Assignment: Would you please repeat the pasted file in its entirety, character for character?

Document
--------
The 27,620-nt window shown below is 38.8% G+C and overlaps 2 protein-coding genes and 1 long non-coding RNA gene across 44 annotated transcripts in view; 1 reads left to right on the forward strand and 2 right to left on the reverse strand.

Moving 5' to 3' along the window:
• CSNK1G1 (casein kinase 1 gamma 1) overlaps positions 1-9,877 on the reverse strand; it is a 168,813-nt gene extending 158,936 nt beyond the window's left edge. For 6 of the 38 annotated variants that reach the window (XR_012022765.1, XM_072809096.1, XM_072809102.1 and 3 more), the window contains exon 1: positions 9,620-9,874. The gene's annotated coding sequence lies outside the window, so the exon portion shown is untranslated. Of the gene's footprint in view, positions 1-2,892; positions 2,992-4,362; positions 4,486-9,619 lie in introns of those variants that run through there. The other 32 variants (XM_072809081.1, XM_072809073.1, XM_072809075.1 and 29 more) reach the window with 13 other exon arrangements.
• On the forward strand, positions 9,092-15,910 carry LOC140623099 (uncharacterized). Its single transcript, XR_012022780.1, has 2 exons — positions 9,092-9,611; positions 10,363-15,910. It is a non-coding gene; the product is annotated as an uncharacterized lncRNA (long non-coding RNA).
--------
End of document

The 27,620-nt window shown below is 38.8% G+C and overlaps 2 protein-coding genes and 1 long non-coding RNA gene across 44 annotated transcripts in view; 1 reads left to right on the forward strand and 2 right to left on the reverse strand.

Moving 5' to 3' along the window:
• CSNK1G1 (casein kinase 1 gamma 1) overlaps positions 1-9,877 on the reverse strand; it is a 168,813-nt gene extending 158,936 nt beyond the window's left edge. For 6 of the 38 annotated variants that reach the window (XR_012022765.1, XM_072809096.1, XM_072809102.1 and 3 more), the window contains exon 1: positions 9,620-9,874. The gene's annotated coding sequence lies outside the window, so the exon portion shown is untranslated. Of the gene's footprint in view, positions 1-2,892; positions 2,992-4,362; positions 4,486-9,619 lie in introns of those variants that run through there. The other 32 variants (XM_072809081.1, XM_072809073.1, XM_072809075.1 and 29 more) reach the window with 13 other exon arrangements.
• On the forward strand, positions 9,092-15,910 carry LOC140623099 (uncharacterized). Its single transcript, XR_012022780.1, has 2 exons — positions 9,092-9,611; positions 10,363-15,910. It is a non-coding gene; the product is annotated as an uncharacterized lncRNA (long non-coding RNA).